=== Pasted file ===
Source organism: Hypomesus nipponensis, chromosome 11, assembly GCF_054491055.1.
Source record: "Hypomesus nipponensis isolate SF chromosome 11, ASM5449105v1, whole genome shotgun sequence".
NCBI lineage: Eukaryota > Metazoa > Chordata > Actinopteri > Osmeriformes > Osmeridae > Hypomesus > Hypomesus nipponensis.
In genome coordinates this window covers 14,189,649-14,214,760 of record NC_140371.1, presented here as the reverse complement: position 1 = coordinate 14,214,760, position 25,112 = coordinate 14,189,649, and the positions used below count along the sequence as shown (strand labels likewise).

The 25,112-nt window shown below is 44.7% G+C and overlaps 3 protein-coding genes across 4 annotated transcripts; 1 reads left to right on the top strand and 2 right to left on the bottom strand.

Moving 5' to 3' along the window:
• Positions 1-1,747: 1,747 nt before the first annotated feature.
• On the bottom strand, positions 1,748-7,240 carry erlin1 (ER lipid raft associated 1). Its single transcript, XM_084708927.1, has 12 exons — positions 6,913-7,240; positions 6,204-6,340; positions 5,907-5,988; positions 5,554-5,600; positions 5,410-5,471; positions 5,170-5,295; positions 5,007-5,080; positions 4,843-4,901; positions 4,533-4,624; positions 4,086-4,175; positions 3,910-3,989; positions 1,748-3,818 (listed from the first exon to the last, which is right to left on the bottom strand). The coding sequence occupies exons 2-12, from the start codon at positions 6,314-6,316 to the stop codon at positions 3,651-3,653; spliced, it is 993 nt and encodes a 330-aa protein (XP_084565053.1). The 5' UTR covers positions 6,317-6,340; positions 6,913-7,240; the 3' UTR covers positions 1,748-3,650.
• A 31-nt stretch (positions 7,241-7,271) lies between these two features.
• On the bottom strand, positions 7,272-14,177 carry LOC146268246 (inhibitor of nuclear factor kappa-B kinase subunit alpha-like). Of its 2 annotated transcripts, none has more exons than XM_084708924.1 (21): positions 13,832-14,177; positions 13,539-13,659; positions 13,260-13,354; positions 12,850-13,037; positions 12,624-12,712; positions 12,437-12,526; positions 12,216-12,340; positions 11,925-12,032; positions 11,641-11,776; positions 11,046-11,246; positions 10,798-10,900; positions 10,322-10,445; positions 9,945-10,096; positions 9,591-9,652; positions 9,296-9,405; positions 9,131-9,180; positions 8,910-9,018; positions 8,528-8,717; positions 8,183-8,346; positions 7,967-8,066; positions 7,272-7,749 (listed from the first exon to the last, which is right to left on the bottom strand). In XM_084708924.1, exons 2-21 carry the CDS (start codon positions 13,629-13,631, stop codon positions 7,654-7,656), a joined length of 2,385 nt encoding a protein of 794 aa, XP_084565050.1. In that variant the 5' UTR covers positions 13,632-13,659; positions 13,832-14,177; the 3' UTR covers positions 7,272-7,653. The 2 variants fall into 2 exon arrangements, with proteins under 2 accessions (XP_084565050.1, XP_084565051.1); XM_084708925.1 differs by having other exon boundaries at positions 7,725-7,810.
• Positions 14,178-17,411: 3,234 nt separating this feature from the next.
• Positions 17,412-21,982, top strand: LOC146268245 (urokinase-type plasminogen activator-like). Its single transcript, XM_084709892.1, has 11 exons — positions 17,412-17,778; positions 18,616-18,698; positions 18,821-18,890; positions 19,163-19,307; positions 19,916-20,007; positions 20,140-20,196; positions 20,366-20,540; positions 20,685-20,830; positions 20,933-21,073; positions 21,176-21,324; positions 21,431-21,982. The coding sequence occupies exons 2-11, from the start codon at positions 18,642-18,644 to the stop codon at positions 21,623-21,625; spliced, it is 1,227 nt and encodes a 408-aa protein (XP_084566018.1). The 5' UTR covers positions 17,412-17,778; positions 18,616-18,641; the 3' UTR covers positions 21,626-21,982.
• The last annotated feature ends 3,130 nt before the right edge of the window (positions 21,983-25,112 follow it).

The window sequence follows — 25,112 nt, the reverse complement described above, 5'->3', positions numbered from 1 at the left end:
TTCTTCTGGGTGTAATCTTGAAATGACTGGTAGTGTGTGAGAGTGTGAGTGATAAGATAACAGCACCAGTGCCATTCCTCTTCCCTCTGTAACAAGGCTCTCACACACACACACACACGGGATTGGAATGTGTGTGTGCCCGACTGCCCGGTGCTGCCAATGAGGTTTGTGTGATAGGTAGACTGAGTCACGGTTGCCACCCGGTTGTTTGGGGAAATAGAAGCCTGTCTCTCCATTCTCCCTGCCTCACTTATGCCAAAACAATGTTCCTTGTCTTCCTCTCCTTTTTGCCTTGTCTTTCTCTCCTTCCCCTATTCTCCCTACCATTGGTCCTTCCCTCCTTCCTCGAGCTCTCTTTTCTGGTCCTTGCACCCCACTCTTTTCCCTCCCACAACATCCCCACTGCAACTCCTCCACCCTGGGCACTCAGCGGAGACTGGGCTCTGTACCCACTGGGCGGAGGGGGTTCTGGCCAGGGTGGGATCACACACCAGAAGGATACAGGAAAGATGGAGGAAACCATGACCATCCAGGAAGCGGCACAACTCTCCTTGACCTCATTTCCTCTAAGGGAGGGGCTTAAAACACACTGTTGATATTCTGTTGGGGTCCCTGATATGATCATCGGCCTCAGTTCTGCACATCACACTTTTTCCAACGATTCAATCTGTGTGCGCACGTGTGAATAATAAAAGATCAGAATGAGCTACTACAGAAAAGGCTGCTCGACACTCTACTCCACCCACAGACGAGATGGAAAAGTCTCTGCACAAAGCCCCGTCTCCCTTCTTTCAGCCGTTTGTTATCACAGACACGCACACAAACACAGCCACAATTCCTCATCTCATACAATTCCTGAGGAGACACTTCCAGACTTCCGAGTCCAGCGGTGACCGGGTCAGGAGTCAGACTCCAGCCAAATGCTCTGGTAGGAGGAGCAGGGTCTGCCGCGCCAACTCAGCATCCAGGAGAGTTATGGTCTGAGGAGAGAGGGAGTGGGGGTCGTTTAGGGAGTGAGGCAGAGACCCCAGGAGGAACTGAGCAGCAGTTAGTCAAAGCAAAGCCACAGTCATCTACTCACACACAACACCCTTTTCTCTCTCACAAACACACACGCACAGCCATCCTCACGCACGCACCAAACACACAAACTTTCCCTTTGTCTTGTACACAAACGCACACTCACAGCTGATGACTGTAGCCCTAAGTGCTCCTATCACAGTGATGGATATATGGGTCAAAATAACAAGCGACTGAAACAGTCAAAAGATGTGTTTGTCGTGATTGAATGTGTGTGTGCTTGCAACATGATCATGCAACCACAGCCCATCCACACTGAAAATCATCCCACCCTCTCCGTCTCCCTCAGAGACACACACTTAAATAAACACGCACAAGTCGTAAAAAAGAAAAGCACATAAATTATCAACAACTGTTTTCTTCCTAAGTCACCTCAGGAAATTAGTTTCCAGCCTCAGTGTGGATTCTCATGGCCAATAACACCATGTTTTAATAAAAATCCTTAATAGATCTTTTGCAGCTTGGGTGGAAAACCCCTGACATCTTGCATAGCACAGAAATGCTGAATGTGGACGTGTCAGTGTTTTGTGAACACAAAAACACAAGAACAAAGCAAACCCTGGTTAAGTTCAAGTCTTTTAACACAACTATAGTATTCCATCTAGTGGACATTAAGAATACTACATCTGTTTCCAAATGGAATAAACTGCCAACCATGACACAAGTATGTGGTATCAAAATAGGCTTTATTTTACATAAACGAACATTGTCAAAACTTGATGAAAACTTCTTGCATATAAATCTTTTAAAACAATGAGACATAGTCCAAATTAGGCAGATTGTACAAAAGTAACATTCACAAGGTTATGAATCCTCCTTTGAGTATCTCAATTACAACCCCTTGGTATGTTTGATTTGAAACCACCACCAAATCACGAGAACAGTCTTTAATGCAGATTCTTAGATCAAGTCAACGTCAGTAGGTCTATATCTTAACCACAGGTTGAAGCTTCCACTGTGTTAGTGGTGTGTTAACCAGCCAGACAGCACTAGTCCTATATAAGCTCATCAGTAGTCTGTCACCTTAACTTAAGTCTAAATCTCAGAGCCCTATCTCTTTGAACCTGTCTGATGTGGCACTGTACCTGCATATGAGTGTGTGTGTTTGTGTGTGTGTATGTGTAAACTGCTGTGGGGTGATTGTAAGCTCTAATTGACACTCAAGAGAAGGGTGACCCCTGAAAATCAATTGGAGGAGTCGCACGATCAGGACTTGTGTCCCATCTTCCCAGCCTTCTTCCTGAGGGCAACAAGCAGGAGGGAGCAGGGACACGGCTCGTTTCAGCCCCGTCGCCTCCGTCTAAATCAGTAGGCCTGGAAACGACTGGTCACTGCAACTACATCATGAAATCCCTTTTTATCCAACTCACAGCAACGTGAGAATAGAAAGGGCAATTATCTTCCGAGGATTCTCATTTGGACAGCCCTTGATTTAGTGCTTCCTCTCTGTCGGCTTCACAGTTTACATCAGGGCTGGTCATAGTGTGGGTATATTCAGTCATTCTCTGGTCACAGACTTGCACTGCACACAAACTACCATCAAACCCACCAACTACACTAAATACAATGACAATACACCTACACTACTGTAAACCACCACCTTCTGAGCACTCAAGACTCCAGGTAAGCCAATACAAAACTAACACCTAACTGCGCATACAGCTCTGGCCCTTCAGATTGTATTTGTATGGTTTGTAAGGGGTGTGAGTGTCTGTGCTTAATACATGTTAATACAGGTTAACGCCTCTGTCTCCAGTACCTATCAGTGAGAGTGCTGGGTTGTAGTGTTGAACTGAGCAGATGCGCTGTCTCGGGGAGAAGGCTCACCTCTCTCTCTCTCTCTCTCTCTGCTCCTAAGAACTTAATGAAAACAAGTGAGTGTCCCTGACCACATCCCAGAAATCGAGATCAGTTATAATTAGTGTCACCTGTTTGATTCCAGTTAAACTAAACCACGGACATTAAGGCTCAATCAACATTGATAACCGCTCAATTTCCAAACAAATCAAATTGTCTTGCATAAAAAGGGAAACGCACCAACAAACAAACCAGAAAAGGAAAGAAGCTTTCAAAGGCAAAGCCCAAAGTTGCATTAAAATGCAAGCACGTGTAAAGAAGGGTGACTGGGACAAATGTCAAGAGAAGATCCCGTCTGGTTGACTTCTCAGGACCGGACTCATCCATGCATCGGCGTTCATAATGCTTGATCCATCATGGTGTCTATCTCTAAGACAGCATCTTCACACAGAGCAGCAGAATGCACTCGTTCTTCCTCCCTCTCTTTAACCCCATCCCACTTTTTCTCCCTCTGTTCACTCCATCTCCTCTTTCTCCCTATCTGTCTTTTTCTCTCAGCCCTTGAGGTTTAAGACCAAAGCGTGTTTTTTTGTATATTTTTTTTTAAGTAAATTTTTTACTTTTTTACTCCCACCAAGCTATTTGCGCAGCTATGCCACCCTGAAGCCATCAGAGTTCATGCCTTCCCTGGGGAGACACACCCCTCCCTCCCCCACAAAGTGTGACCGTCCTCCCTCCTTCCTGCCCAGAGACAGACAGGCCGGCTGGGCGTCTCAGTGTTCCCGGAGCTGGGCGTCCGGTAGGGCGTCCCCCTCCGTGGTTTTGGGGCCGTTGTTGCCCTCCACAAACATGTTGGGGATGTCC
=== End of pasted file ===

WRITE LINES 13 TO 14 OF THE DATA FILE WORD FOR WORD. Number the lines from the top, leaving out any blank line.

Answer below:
• The last annotated feature ends 3,130 nt before the right edge of the window (positions 21,983-25,112 follow it).

The window sequence follows — 25,112 nt, the reverse complement described above, 5'->3', positions numbered from 1 at the left end: